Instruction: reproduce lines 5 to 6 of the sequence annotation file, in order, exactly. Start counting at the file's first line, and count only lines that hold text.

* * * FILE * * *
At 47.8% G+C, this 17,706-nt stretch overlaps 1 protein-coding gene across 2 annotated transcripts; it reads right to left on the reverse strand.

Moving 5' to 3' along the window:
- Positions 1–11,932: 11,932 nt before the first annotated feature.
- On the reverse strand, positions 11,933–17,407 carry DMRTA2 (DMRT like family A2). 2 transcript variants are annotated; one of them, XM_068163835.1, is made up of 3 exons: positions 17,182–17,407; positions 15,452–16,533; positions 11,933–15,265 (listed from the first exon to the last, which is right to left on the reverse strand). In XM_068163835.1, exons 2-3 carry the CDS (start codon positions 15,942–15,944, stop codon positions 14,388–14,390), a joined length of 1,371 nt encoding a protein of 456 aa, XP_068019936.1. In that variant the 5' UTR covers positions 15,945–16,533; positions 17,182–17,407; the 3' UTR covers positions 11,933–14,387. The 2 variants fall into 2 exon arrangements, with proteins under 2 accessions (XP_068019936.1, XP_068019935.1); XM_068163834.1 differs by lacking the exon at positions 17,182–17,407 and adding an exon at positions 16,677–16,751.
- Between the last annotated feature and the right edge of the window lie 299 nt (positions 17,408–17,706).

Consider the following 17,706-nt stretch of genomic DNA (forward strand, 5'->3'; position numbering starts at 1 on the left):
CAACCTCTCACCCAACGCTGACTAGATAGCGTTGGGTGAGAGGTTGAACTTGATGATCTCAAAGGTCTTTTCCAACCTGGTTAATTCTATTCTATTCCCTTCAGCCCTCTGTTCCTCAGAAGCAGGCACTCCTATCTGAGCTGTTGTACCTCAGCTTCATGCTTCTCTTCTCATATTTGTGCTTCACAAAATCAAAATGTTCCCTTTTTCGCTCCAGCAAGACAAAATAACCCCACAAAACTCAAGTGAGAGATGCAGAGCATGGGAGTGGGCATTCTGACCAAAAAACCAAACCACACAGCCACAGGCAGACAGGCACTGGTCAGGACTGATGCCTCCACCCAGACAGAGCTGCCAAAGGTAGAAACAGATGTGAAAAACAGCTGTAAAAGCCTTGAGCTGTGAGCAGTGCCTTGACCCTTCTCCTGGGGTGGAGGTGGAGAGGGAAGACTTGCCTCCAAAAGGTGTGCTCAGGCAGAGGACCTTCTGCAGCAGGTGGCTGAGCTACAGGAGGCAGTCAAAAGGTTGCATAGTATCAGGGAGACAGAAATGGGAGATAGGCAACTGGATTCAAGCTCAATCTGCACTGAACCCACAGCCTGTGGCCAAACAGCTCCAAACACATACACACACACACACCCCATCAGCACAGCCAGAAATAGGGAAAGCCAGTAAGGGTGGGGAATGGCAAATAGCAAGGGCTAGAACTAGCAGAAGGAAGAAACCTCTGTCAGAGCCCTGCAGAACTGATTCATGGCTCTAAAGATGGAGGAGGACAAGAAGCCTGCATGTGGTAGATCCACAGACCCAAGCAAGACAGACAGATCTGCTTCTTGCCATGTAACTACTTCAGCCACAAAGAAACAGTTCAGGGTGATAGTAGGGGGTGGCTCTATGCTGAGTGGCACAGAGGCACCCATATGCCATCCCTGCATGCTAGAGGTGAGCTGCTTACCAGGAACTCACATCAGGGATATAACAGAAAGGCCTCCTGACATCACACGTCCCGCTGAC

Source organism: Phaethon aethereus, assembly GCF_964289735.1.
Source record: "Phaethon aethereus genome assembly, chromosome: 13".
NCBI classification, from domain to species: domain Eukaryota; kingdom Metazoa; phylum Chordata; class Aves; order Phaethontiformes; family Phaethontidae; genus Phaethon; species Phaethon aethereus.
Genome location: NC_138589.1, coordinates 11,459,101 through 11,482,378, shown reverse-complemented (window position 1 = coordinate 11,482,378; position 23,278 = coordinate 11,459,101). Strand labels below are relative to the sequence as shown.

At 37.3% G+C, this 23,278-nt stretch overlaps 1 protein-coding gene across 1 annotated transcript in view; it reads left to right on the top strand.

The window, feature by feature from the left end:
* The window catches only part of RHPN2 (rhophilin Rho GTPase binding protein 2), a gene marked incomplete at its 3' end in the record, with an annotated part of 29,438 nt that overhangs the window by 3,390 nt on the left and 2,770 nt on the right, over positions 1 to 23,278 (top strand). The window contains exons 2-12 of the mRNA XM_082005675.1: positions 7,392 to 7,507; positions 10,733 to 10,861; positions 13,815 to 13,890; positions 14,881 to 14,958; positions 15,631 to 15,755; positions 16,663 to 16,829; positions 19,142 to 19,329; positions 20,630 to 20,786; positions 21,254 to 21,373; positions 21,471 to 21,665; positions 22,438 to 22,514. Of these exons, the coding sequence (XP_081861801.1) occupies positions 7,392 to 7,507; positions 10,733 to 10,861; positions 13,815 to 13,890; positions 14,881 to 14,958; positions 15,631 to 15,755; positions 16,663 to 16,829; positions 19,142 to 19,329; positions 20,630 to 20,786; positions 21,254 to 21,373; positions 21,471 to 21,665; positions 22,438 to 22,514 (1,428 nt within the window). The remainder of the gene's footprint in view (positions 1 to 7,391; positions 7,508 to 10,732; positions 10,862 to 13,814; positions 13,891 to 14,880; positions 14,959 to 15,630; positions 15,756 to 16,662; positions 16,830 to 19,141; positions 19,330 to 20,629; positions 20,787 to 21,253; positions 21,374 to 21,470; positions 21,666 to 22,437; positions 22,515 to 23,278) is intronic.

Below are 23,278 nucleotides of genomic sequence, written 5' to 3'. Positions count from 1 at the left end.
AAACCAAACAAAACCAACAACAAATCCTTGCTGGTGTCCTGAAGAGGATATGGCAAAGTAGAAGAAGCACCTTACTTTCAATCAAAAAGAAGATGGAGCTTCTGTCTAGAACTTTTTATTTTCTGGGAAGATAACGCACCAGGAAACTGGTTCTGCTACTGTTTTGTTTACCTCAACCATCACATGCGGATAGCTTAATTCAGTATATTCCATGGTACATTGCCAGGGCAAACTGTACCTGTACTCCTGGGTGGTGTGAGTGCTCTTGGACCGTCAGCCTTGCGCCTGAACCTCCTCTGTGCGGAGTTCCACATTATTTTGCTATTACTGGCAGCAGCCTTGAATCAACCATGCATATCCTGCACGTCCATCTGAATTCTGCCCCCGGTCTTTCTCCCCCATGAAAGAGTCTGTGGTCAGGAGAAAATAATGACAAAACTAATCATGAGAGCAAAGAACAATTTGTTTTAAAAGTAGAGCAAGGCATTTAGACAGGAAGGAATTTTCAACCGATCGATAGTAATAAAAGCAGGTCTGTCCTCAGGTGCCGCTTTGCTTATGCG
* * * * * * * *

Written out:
- Between the last annotated feature and the right edge of the window lie 299 nt (positions 17,408–17,706).

Consider the following 17,706-nt stretch of genomic DNA (forward strand, 5'->3'; position numbering starts at 1 on the left):